The Prague Public Transport Company has intensified the cleaning of public transport vehicles in recent days due to the risk of coronavirus. On Wednesday evening bus and tram cleaning will start and should be complete by the end of April.
The new technology is designed to protect passengers for up to two years. The Prague Public Transport Company will verify its effectiveness every six months in ten randomly selected trams. buses, and metro cars.
“If the supplier fails to comply with his declarations in effect, we will require repeated disinfection of the cars at their expense,” said Petr Witowski, CEO of Prague Public Transport Company.
The aerosol disinfectant solution is applied to ceilings, walls, glass, doors, seats, handrails and the floor of the vehicles. It takes at least an hour to treat the inside of a five-meter long metro train. The trains must be cleaned in the normal way and all graffiti must be removed before the long-lasting disinfectant is applied. After disinfection, the cars must stand and vent for at least two hours.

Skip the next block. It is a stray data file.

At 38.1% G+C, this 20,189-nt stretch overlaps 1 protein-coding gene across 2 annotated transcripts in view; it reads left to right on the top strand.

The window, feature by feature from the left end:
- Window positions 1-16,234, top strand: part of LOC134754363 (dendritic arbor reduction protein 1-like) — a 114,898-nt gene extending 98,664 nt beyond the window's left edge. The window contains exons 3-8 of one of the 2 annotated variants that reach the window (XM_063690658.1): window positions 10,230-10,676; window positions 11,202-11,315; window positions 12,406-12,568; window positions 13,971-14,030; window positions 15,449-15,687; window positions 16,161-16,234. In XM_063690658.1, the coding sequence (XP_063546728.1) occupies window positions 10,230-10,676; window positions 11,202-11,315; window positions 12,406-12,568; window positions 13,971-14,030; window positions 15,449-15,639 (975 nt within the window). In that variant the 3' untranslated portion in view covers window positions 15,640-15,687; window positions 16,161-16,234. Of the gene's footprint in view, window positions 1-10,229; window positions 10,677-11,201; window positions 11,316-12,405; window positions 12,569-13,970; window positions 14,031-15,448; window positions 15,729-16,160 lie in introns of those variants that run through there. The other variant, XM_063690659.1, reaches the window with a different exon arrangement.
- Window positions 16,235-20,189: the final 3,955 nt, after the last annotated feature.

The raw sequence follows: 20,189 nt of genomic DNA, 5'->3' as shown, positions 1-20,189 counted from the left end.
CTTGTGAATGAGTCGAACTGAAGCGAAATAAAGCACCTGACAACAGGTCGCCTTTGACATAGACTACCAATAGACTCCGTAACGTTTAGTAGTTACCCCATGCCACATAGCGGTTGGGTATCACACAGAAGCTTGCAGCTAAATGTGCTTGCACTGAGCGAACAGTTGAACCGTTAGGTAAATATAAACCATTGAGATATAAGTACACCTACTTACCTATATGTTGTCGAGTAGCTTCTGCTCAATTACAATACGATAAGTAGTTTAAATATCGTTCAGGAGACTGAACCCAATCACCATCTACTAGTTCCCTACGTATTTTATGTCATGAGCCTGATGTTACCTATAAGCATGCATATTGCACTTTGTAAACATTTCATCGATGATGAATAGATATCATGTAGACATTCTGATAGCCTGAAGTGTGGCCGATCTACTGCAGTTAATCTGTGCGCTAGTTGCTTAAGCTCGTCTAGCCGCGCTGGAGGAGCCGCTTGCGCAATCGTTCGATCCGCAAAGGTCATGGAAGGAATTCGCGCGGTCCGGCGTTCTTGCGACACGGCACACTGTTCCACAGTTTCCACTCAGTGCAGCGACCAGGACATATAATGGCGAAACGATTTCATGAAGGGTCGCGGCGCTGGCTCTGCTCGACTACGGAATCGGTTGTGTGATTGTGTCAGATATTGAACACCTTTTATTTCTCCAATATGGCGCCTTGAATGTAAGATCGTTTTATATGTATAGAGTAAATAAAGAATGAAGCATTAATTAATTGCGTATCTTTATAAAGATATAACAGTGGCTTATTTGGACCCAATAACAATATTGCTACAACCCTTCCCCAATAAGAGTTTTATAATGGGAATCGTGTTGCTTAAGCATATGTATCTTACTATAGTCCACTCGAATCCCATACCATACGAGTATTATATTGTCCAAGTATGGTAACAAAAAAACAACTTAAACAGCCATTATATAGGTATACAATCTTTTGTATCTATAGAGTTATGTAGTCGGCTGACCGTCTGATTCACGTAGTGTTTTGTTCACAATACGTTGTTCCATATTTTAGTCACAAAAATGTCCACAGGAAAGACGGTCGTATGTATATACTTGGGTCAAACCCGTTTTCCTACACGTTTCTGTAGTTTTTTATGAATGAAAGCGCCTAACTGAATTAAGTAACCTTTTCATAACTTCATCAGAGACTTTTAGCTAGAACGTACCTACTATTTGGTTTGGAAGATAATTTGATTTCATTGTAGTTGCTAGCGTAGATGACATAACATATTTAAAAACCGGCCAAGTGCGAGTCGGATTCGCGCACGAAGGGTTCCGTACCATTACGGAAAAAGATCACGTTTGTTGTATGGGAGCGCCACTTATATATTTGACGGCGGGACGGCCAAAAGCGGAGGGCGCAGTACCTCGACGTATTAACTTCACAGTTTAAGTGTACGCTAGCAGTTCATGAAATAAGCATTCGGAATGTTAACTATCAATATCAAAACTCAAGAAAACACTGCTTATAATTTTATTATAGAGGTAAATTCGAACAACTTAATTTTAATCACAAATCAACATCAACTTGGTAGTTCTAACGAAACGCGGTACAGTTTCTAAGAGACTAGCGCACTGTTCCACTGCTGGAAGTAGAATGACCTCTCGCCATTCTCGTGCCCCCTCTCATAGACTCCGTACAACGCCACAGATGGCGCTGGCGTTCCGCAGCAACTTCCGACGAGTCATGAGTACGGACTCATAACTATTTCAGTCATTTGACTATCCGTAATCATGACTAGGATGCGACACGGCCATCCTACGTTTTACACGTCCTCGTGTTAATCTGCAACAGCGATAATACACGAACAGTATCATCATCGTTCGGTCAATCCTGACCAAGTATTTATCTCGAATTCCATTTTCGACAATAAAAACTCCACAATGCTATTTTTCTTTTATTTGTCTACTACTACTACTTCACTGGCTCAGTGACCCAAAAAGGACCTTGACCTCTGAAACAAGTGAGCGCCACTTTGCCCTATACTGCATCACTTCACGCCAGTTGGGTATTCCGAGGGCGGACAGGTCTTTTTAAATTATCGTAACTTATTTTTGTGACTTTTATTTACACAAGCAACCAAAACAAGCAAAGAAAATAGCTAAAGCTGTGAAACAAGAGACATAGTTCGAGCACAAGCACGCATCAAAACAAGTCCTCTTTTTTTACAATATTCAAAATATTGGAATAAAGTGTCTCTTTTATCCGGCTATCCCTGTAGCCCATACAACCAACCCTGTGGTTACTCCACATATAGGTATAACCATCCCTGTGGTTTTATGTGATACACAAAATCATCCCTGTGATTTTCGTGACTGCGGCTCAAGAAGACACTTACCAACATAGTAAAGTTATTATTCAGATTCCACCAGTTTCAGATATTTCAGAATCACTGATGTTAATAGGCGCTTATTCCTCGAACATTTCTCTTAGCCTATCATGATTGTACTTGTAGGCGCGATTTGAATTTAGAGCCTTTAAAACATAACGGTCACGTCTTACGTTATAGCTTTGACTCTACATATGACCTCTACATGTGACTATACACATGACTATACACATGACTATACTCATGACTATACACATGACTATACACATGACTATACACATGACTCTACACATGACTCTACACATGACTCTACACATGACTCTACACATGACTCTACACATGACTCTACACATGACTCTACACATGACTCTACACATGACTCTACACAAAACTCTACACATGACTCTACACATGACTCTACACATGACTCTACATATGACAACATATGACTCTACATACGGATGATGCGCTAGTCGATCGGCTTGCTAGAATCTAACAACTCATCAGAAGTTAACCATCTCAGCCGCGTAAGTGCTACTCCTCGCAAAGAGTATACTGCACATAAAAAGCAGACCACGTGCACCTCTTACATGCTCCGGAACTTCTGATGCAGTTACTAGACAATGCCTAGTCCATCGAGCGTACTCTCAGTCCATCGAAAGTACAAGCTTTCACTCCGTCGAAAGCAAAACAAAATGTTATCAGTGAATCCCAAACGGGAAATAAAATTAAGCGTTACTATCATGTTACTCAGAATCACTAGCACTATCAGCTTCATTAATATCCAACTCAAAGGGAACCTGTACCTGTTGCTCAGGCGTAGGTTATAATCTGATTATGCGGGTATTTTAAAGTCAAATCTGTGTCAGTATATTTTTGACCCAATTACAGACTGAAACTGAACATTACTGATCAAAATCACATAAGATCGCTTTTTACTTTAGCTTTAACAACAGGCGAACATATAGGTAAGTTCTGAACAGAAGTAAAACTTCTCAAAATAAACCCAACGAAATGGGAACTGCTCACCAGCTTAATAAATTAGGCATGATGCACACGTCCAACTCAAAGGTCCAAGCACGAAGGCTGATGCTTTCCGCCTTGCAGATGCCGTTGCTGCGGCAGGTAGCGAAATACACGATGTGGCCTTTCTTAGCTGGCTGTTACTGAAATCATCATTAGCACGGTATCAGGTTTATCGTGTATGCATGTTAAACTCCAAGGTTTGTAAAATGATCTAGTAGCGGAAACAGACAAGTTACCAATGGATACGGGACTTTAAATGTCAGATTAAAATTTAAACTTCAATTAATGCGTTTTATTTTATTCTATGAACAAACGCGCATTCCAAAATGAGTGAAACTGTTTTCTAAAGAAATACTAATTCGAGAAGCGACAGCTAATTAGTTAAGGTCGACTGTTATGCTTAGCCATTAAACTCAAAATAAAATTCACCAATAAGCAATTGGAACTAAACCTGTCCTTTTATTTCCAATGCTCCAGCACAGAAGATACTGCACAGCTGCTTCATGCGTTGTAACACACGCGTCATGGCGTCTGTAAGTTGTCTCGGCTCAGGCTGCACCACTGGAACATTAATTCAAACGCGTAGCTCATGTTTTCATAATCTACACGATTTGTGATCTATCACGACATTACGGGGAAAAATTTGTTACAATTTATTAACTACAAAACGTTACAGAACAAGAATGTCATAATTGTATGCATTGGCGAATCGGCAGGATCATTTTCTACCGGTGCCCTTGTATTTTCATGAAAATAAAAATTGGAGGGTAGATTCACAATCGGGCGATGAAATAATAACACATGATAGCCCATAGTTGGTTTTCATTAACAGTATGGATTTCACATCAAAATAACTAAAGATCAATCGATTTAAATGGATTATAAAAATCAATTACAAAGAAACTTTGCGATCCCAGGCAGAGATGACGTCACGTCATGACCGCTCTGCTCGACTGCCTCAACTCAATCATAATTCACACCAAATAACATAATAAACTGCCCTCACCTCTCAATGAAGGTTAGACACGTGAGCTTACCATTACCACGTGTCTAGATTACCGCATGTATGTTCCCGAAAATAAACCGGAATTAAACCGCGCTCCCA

Trams will start to be cleaned on Wednesday evening in the Žižkov depot and the Vršovice garages. They will use a different substance than the metro, made of cationic polymer polyhexamethylene guanidine and sprayed to coat the trams entirely. After the solution has been vented and dried, an ultra-thin protective layer forms on the surface. It takes about 10 minutes to treat one vehicle with this technology.
Trams and buses will be cleaned by this different substance due to the quick application time. The aim is that all public transport vehicles are disinfected at the same time. Upon completion of the disinfection of the metro, trams and buses will gradually be treated with the same technology as the metro.
Due to anti-coronavirus precautions, there are fewer passengers riding public transport. After the government introduced these preventative measures, the number of public transport riders dropped from 1.1 million per day on March 2nd to just 310,000 on March 17th.